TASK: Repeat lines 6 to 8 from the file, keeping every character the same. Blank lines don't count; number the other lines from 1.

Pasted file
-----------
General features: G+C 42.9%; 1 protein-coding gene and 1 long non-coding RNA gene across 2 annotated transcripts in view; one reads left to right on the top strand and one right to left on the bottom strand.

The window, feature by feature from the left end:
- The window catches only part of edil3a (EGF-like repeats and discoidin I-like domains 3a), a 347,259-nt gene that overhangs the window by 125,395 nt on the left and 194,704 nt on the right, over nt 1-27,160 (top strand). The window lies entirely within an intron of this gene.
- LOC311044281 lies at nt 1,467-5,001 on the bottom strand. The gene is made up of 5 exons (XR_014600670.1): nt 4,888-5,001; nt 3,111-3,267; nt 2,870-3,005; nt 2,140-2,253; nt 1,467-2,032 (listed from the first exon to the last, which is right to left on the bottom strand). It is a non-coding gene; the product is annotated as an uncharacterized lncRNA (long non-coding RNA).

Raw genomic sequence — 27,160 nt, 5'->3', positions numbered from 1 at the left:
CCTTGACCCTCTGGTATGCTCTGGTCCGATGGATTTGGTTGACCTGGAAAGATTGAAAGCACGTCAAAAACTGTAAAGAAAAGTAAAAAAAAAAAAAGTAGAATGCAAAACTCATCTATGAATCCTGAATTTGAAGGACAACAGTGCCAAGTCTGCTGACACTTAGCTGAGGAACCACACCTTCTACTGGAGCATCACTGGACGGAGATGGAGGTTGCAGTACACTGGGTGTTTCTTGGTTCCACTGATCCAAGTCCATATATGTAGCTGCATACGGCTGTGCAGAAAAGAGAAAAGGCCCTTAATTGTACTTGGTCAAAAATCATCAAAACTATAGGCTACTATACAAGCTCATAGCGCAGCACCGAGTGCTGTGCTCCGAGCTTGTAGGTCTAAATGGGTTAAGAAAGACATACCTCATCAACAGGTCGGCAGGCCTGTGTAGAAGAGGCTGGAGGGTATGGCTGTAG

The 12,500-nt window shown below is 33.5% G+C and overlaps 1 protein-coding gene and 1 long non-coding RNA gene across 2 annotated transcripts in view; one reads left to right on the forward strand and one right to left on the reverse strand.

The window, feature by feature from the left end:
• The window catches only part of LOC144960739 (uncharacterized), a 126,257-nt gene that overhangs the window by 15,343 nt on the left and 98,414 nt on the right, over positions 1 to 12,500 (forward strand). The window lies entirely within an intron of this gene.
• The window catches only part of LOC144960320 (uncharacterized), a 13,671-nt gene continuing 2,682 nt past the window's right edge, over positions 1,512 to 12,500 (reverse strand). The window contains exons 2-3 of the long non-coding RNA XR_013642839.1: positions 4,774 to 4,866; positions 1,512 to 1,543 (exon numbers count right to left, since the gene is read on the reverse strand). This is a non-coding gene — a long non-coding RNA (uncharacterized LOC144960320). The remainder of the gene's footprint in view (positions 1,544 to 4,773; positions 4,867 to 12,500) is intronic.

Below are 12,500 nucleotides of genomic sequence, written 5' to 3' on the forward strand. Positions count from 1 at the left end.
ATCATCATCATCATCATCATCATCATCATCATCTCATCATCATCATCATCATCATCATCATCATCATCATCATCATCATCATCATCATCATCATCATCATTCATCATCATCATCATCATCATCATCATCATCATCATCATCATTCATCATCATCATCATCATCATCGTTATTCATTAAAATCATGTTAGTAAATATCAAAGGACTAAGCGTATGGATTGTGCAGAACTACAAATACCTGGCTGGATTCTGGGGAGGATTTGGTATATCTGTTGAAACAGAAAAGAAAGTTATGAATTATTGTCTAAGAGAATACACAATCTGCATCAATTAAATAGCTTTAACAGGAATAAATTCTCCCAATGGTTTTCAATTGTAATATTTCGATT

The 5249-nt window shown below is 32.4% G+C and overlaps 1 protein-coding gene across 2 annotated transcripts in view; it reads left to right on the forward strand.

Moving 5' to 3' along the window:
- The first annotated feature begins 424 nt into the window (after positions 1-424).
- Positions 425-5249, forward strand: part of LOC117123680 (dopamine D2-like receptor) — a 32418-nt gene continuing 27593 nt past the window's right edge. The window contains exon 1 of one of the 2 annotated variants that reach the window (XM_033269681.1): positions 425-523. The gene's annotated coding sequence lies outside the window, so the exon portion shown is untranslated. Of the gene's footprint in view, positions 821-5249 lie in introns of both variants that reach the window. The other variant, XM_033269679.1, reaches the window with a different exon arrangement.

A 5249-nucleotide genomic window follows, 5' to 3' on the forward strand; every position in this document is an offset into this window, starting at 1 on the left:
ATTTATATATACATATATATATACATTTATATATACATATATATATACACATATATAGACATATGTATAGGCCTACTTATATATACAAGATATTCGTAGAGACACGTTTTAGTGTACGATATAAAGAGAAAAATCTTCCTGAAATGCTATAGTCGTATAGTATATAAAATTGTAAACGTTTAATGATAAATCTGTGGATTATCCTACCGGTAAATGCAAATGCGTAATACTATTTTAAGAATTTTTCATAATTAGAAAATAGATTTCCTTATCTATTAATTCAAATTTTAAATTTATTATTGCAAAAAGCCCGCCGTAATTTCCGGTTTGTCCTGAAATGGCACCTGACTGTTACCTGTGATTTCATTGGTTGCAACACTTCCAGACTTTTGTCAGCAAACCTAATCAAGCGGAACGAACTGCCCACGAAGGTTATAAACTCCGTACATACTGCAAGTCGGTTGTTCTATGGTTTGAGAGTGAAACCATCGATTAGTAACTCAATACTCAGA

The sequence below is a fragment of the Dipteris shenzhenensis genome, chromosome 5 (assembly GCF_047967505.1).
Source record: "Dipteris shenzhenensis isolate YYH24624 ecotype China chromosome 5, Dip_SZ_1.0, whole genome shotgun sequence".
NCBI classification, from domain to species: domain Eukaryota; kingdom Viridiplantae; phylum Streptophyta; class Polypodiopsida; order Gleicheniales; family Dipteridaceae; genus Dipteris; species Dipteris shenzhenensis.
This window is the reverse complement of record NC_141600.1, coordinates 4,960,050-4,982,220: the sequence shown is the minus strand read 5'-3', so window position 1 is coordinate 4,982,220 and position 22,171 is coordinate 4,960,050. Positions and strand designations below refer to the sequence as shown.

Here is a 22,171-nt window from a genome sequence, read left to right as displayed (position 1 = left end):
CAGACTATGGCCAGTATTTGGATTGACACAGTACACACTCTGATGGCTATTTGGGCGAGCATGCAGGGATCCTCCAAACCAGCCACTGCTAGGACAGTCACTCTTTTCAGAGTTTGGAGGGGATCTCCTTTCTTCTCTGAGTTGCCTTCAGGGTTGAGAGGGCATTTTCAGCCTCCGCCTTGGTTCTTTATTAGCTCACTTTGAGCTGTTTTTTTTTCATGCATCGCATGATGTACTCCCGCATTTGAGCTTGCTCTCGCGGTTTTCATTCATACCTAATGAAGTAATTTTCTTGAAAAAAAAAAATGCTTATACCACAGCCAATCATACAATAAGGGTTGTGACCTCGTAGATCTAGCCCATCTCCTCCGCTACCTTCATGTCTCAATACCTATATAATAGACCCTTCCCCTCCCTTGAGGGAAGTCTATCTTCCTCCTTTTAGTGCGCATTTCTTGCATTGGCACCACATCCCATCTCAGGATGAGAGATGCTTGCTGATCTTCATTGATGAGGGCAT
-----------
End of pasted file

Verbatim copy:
CCTTGACCCTCTGGTATGCTCTGGTCCGATGGATTTGGTTGACCTGGAAAGATTGAAAGCACGTCAAAAACTGTAAAGAAAAGTAAAAAAAAAAAAAGTAGAATGCAAAACTCATCTATGAATCCTGAATTTGAAGGACAACAGTGCCAAGTCTGCTGACACTTAGCTGAGGAACCACACCTTCTACTGGAGCATCACTGGACGGAGATGGAGGTTGCAGTACACTGGGTGTTTCTTGGTTCCACTGATCCAAGTCCATATATGTAGCTGCATACGGCTGTGCAGAAAAGAGAAAAGGCCCTTAATTGTACTTGGTCAAAAATCATCAAAACTATAGGCTACTATACAAGCTCATAGCGCAGCACCGAGTGCTGTGCTCCGAGCTTGTAGGTCTAAATGGGTTAAGAAAGACATACCTCATCAACAGGTCGGCAGGCCTGTGTAGAAGAGGCTGGAGGGTATGGCTGTAG

The 12,500-nt window shown below is 33.5% G+C and overlaps 1 protein-coding gene and 1 long non-coding RNA gene across 2 annotated transcripts in view; one reads left to right on the forward strand and one right to left on the reverse strand.

The window, feature by feature from the left end: